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Senior Managers at British Airways Will ‘Sponsor a Flight’ After On-Time Arrival Rate Plummets to Just 51%

Senior Managers at British Airways Will ‘Sponsor a Flight’ After On-Time Arrival Rate Plummets to Just 51%

Senior managers at British Airways are being hauled out of their plush offices and onto the front lines at Heathrow Airport, where they will each ‘sponsor’ one flight per day for the rest of April in a bid to see why the airline can’t seem to get flights departing on time.

The initiative has been launched after it was revealed that the embattled airline’s on-time arrival rate for March plummeted to just 51.9 per cent, according to data supplied by aviation analytics firm OAG.


BA’s on-time arrival rate fell by 18 points between February and March, despite a renewed focus to improve the airline’s appalling punctuality by new chief operating officer René de Groot who was parachuted in from Dutch rival KLM more than six months ago.

De Groot has now ordered senior executives and other well-paid managers to take action on the ground and see with their own eyes why so many flights are departing and arriving late.

In a memo, de Groot said the sponsorship initiative would give leaders the opportunity to listen to weary frontline staff about the pressures they are facing day in and day out. It’s hoped the initiative will “help unlock ways to make improvements,” the memo continued.

The latest idea was announced after an employee raffle and prize giveaway had only limited success in improving BA’s woeful punctuality.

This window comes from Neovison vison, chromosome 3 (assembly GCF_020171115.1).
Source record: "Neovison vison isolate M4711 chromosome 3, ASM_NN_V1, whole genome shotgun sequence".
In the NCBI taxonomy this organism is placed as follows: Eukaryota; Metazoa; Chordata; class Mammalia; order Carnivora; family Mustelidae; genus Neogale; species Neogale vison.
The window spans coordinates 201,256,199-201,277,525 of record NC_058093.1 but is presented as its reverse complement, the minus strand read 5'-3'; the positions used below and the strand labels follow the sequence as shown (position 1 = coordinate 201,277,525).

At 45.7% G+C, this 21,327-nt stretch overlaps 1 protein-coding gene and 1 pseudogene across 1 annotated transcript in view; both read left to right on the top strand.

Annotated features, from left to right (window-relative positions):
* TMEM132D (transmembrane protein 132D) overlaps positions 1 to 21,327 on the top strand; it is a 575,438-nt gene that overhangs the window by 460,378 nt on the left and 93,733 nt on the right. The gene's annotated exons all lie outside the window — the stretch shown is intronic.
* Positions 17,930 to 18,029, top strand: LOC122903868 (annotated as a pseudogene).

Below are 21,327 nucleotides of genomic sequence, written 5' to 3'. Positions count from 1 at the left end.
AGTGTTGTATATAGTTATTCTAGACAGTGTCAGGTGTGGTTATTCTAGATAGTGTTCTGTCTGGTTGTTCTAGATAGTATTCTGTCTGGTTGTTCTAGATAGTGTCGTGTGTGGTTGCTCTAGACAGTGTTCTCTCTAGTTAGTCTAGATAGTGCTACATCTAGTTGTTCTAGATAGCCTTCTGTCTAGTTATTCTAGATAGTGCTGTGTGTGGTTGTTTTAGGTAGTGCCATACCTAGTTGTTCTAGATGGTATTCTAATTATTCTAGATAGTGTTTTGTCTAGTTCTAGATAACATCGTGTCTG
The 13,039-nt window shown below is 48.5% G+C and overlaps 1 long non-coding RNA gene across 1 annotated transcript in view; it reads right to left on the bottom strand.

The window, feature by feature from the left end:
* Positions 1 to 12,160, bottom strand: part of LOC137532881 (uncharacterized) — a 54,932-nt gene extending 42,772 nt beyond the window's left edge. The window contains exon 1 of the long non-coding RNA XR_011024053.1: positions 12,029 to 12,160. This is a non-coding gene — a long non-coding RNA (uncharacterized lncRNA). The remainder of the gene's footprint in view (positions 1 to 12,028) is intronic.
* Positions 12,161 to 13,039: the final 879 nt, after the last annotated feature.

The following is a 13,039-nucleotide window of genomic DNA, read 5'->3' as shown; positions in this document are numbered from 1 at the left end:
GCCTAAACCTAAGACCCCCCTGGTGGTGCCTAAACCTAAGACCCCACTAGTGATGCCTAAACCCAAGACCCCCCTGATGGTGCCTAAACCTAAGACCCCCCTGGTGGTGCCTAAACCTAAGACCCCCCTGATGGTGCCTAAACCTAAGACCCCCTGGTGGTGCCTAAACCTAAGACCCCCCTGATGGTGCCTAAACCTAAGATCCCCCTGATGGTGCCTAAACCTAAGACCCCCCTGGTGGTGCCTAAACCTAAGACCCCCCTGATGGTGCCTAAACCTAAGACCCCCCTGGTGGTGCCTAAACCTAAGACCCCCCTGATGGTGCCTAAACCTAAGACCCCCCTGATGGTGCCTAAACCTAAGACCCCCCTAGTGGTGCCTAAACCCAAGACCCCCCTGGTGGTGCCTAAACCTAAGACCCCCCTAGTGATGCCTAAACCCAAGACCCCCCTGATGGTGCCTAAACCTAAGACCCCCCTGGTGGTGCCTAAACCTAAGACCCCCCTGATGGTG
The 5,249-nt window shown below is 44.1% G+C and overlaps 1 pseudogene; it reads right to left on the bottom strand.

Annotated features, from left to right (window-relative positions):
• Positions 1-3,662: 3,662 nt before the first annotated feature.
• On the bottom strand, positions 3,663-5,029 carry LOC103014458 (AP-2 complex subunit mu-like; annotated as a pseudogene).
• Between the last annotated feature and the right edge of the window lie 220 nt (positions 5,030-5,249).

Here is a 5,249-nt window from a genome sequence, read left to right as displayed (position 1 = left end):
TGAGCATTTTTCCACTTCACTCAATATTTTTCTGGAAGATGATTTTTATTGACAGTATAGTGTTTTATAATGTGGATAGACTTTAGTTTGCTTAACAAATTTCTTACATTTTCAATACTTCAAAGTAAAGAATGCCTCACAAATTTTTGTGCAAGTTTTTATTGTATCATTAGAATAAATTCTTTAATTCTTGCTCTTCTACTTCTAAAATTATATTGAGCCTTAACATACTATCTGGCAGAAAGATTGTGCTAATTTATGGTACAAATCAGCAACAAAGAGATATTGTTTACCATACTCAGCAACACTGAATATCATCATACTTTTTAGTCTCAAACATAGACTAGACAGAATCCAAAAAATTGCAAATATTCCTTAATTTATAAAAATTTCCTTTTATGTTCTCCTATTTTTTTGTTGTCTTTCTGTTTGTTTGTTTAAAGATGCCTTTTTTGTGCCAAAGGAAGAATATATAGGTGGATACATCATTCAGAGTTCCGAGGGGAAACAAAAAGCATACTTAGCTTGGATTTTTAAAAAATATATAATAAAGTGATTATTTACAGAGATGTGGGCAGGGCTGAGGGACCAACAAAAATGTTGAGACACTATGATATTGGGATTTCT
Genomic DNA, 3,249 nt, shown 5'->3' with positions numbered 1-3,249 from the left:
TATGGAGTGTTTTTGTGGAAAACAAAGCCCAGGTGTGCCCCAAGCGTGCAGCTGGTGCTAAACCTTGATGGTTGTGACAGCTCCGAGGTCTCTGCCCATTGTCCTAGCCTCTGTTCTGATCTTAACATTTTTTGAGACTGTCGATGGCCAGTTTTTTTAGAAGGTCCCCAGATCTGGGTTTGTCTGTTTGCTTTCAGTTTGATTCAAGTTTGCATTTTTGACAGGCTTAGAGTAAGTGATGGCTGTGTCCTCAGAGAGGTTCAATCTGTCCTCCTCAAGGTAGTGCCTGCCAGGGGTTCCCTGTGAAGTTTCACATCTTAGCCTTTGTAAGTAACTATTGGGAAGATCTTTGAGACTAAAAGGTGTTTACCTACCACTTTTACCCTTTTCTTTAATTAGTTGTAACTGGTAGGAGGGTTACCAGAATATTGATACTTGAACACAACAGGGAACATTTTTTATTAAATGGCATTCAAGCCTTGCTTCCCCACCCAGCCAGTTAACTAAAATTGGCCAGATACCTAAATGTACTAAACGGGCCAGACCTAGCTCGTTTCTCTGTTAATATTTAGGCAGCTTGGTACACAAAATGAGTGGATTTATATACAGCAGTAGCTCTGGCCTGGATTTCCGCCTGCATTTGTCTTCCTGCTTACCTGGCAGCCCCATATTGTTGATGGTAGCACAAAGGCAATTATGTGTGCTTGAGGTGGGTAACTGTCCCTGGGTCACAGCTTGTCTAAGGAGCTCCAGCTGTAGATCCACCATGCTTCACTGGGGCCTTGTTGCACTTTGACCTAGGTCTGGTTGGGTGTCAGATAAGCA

The airline had promised a pair of free confirmed Business Class tickets to one lucky winner for every day over the Easter Holidays that punctuality targets were achieved, but during the initial 14 days of the giveaway, only five grand prizes were won.

The giveaway has, however, been extended for the rest of April, and the raffle will be held for every day that BA achieves its so-called D15 target (the percentage of flights that depart within 15 minutes of the scheduled departure time).

British Airways currently has a D15 target of just 67 per cent.

In a comparison of the world’s international airlines, British Airways was the 120th most on-time airline in March based on OAG’s data sources. The airline was beaten by easyJet, Lufthansa, and Virgin Atlantic.

British Airways has blamed a slew of factors outside of its control for its poor performance, including inclement weather, French air traffic control strikes and a strike by security workers at its Heathrow hub.

View Comments (3)
  • BA does not tell the truth. Yes, security might be an issue, and other outside ops forces, but then other airlines would face the same hurdles, and they are not.

    How about paying BA staff a proper living wage, so people will take a job at BA. I recall waiting 3 hours for a flight to depart at LHR because of limited staff. There was literally ONE ramper for several flights.

    Our 2115 flight, departed after midnight.

  • The fact that they can’t understand the issue shows how completely out of touch they are. A big part of the problem is the arrival process which then results in the aircraft not being available on time. Almost every flight I take ends up waiting for a stand and then waiting for someone to operate the stand guidance.

    Yet you don’t have the same issues with other airlines. Add to a lot of broken seats that take time for the gate staff to sort out, a mess of a boarding process, and a general lack of staff and there’s your big picture. BA managers need to wake up and start understanding the basic concepts of why not having enough staff doesn’t work. They are losing their top loyalty customers and their customer satisfaction scores are poor. Yet they seem mystified as to why!

    • Hi Michele. Perhaps you could carry a story on this yourself? You might like to include the
      utterly ridiculous new working position system for cabin crew (revised again this week) which
      further removes any real impact experience and continuity might have on the worsening
      conditions at the airline. A Better BA is a fantasy, a lovely fantasy albeit, way up in Sean’s office
      but that airline is falling apart and now even more so as uninformed middle management get their
      hands on things,.

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